The urge to be seen as doing something about our energy problems is giving rise to
legislation that has the potential for more harm than good. The ethanol amendment approved by
the Senate yesterday is a case in point.
Yesterday the U.S. Senate approved on a 70-26 vote the
href="http://energy.senate.gov/public/_files/Domenicietalethanolamendment.pdf"> Renewable Fuel
Standard Amendment to what is to become the Energy Policy Act of 2005. The amendment
requires that 4 billion gallons of the motor fuel sold in the U.S. in 2006 be blended with
renewable source fuel, rising to 8 billion gallons by 2012.
Whatever the argument in favor of such a measure, it isn’t to provide a new energy source.
Pimental of Cornell concluded that when you take into account the energy required to plant,
grow, harvest, and process the corn, 1.7 Btu of energy inputs get used up to produce 1 Btu
equivalent in ethanol; href="http://resourceinsights.blogspot.com/2005/02/biofuels-are-they-really-helping-us.html">
Resource Insights and href="http://energyoutlook.blogspot.com/2005/03/empire-of-corn-todays-wall-street.html"> Energy
Outlook have more discussion of this.
Which is not to endorse an energy theory of value, as if energy were the only wasted input
that we should be concerned about. When you add up the value of the land, labor, and capital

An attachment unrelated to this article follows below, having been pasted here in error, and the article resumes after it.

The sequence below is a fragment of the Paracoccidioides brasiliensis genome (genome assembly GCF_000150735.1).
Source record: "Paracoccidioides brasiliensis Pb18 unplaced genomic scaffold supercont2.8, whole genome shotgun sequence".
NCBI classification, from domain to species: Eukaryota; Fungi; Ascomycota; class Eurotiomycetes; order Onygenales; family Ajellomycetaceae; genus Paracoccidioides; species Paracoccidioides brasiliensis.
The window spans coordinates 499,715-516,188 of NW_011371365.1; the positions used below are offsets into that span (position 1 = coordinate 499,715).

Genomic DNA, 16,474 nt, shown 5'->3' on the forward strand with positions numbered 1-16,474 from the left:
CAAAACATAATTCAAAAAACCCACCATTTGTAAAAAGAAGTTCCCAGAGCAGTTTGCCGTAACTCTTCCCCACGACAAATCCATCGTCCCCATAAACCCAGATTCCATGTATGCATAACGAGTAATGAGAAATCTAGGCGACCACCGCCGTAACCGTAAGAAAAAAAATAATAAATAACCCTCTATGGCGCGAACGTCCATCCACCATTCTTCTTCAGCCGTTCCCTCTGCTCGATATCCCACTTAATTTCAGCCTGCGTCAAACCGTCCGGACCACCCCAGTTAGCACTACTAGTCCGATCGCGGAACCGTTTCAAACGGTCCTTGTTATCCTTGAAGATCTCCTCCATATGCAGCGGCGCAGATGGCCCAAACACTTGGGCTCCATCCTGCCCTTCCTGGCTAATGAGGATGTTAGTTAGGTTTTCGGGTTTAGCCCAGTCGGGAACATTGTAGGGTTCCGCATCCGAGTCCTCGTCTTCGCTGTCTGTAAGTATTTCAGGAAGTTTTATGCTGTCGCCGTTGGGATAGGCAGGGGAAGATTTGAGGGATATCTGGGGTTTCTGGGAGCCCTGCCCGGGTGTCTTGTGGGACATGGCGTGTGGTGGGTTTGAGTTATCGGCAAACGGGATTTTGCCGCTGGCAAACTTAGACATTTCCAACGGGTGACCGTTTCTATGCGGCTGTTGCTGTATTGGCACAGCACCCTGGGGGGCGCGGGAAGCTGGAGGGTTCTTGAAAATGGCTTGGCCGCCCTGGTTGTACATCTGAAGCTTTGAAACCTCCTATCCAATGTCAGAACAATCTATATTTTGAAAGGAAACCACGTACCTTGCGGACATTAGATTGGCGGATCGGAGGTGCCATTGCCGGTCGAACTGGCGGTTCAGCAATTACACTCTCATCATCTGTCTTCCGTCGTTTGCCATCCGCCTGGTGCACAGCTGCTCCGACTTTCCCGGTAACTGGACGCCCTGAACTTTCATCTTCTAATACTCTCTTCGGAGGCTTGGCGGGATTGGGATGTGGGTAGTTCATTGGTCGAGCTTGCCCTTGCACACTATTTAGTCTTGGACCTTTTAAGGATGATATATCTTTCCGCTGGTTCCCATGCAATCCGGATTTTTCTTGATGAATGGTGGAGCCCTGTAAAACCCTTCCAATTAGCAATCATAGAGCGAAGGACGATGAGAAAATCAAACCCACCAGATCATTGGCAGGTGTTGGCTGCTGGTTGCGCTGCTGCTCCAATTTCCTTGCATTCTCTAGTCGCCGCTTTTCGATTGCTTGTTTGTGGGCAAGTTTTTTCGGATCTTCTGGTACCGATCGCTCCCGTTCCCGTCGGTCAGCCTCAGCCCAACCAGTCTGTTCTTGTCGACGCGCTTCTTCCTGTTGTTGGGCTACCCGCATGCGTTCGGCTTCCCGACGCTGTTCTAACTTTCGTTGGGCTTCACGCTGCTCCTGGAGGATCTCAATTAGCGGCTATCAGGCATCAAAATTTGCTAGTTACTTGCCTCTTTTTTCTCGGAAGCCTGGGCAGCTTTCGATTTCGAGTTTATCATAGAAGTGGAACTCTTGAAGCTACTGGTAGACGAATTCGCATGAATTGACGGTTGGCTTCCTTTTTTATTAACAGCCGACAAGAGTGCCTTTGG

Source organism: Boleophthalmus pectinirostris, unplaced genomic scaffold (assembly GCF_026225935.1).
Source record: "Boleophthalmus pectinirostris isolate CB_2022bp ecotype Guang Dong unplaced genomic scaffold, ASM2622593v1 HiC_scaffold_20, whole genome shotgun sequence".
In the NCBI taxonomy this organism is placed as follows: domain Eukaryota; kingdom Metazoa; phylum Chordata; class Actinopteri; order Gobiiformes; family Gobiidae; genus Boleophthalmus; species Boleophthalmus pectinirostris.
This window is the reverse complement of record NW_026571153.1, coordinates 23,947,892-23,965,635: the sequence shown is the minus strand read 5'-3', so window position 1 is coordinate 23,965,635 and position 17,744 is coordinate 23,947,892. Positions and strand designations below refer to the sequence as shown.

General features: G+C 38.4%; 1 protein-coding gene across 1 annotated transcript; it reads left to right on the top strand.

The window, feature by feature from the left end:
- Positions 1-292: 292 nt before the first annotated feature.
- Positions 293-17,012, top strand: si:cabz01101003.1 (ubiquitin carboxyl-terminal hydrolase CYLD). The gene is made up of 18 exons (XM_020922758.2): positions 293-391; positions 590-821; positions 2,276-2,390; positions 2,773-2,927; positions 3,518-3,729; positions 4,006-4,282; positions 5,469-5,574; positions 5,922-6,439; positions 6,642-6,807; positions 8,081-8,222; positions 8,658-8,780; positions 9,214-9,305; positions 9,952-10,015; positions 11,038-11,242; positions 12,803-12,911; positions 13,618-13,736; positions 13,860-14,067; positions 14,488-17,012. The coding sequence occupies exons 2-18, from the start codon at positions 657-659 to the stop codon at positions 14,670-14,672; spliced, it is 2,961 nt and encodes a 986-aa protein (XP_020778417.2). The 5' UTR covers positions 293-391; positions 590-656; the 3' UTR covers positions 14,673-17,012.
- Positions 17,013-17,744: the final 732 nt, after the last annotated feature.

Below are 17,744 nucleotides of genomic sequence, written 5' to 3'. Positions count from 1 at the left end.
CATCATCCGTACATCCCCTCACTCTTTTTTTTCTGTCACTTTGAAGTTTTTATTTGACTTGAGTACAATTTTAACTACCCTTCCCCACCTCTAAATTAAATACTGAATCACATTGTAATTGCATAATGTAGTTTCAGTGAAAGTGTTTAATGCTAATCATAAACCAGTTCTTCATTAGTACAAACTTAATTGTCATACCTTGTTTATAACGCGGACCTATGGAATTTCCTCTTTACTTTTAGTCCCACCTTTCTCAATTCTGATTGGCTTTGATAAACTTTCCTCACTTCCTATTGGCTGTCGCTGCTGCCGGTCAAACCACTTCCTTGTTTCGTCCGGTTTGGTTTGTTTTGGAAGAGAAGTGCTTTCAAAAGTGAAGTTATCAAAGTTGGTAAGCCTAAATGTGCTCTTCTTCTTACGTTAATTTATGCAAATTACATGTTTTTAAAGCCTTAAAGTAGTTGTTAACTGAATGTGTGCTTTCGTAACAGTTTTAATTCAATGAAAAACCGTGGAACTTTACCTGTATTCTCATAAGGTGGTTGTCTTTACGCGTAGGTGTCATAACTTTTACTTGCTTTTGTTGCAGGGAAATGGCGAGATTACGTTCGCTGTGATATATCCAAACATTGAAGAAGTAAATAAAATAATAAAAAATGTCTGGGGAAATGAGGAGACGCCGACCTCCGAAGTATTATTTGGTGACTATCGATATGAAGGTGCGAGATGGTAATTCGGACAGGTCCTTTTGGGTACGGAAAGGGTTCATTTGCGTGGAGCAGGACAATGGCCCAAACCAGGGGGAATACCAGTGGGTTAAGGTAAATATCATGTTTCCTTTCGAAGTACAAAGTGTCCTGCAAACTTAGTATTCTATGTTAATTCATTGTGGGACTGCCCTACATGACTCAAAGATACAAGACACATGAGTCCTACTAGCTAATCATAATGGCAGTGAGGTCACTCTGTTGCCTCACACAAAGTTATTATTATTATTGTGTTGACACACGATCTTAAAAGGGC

also used to produce that 1 Btu of ethanol, the economic loss is really quite considerable.
Even the current use of ethanol for fuel would not remotely survive without huge public subsidies already in place.
Nor does the justification for ethanol appear to be in its environmental benefits. For
example, Knowledge Problem
(also here) calls our attention to this href="http://www.arb.ca.gov/fuels/gasoline/permeation/090204finalrpt.pdf"> study for the
California Air Resources Board which concluded that ethanol produces more air pollution than
So what is the point of the amendment? Hard to come up with a good answer other than to
throw a new benefit to farmers, not to mention Archer Daniels Midland. It looks to me less like
an energy plan and more like the usual pork barrel, in this case, corn-fed pork.